At a cyber expo attended by UK security professionals, attendees voluntarily shared sensitive data including their name, date of birth and favourite football team – all to get their hands on a free donut.
Technology services provider Probrand carried out the study following news that 23.2 million accounts are still using ‘123456’ as a password, with people’s names, favourite football teams and favourite bands also making up the most common.
“We wanted to put this theory to the test and see just how willing people were to give up their data,” said Mark Lomas, technical architect at Probrand. “We started by asking conversational questions such as ‘How are you finding the day? Got any plans for after the event?’ If someone happened to mention they were collecting their kids from school, we then asked what their names and ages were. One individual even showed a photograph of their children.”
As part of the task, Probrand also asked more direct questions such as, ‘Which football team do you support?’, ‘What type of music are you into?’ and ‘What is your favourite band?’
Whether asking questions transparently as part of a survey, or trying to adopt more hacker-type methods, it was alarming to see how easy it was to obtain personal data – which many people will be using as the basis of their password.
Lomas explains that: “As technology develops, so does the risk of cyberattacks and data breaches, but arguably the greatest consistent vulnerability is employees. It’s crucial that businesses improve processes and technology in parallel with educating employees. Our research shows even the basics still need to be addressed.’’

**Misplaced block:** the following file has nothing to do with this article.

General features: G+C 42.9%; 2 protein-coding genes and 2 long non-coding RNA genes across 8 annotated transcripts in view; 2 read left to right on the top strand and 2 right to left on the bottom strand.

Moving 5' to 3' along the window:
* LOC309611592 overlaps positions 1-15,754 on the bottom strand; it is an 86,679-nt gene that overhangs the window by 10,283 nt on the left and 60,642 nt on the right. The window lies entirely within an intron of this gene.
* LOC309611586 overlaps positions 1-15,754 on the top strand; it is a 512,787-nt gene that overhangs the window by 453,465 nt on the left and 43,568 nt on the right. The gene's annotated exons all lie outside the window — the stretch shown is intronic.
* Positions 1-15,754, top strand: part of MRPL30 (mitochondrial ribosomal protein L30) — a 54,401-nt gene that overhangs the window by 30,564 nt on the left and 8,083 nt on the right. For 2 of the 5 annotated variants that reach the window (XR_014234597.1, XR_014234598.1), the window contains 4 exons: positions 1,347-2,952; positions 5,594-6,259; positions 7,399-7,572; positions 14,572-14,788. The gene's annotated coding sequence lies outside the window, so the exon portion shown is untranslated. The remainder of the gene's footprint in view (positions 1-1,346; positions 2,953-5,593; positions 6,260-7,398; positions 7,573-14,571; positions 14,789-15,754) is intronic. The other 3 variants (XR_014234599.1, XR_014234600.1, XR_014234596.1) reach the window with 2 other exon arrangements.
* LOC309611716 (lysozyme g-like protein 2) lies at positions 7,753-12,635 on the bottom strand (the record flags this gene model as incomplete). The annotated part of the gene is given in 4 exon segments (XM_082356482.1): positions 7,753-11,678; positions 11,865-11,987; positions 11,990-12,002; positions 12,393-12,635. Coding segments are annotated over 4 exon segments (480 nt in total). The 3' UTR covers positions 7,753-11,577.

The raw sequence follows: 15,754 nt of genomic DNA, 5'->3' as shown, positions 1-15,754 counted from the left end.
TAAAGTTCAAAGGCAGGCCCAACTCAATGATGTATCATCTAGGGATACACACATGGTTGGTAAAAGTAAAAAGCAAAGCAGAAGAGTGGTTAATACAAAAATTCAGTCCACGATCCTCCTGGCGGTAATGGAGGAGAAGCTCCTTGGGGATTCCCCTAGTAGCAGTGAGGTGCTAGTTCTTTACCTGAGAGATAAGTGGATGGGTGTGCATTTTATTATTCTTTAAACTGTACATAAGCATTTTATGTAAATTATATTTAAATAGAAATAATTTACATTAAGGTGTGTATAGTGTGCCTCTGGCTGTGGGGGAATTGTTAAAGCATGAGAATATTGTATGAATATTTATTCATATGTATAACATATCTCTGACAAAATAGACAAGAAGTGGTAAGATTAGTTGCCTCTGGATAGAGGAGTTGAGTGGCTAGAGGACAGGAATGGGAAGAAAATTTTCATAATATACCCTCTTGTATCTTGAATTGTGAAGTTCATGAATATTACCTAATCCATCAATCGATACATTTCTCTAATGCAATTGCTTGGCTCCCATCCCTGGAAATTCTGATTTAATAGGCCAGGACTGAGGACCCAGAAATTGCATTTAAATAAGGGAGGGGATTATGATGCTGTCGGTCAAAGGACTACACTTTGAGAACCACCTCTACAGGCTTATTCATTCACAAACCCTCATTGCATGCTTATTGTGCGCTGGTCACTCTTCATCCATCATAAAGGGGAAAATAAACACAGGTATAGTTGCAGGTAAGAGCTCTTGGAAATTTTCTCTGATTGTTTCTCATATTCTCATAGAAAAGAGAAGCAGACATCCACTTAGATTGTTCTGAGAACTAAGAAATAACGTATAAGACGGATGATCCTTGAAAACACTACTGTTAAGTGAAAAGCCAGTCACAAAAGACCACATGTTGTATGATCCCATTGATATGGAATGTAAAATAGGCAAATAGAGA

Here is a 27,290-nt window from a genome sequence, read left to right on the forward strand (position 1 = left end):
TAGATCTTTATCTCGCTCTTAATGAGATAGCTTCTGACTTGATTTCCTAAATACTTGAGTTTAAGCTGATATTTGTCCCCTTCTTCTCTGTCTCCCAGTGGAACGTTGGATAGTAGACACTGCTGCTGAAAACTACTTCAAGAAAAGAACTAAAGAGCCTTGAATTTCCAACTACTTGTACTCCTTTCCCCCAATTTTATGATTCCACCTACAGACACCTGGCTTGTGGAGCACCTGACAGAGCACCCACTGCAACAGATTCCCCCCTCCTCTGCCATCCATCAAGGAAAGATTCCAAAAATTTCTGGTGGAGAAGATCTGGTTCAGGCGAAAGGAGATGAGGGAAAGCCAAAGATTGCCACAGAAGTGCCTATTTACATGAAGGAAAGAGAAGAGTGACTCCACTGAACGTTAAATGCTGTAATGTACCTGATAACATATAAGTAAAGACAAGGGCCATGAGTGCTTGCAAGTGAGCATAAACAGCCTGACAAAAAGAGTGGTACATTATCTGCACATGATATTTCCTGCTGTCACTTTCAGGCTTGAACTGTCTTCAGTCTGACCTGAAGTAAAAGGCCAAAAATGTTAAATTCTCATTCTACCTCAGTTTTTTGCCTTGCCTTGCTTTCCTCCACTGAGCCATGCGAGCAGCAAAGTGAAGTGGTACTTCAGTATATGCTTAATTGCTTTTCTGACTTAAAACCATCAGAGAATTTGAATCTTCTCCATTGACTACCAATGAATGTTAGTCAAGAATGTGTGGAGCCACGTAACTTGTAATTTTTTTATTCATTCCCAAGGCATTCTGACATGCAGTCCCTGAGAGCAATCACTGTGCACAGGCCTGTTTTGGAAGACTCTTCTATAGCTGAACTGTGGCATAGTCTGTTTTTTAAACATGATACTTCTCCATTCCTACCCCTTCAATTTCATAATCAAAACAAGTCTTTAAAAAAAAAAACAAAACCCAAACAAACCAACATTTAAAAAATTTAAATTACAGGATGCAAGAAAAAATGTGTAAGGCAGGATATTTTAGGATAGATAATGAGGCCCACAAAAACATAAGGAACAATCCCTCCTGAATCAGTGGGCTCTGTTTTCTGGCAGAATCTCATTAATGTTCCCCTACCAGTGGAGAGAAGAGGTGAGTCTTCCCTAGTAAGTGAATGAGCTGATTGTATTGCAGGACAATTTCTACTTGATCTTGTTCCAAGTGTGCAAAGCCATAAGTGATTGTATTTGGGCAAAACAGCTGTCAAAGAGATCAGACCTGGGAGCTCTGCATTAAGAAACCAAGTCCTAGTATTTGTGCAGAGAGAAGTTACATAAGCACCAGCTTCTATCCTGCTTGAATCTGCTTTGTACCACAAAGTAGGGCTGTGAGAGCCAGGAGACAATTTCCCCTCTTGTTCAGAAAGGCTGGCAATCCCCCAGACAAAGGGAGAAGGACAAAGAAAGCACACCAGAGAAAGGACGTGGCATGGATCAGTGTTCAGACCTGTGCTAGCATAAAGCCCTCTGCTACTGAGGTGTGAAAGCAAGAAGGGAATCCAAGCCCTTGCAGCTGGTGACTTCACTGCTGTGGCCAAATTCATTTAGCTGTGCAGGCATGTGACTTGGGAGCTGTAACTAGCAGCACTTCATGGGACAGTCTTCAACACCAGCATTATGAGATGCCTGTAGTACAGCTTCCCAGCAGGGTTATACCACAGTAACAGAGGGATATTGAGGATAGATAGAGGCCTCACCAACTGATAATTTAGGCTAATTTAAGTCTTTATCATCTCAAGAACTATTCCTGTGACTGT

While organisations can never completely remove the possibility of an attack, there are some simple steps that can be taken to decrease the chance of a security breach.
- Strengthen your passwords – Our study shows how easy it is to lure people in to share sensitive data. It’s important that people don’t use ‘obvious’ information as the basis of their passwords and that passwords are different for different accounts or platforms.
- Make the online log-in process more secure – Activating two-step authentication is a simple way to create a hardened login process. Systems will often ask you to enter your password, followed by a six-digit security code, sent to your mobile device. Many business apps, including Dropbox and Office 365, have this built in for free so it’s well worth looking at.
- Regularly check software and devices – Passwords aren’t the only gateway for hackers. Are your devices up to date? Is there antivirus and antimalware software running on your devices? Is the Firewall active? You should always be able to answer ‘yes’ to these questions.
- Introduce an employee awareness programme – Add cyber awareness training to employee KPIs and objectives. Online courses, workshops and certifications exist to improve awareness and reduce risk.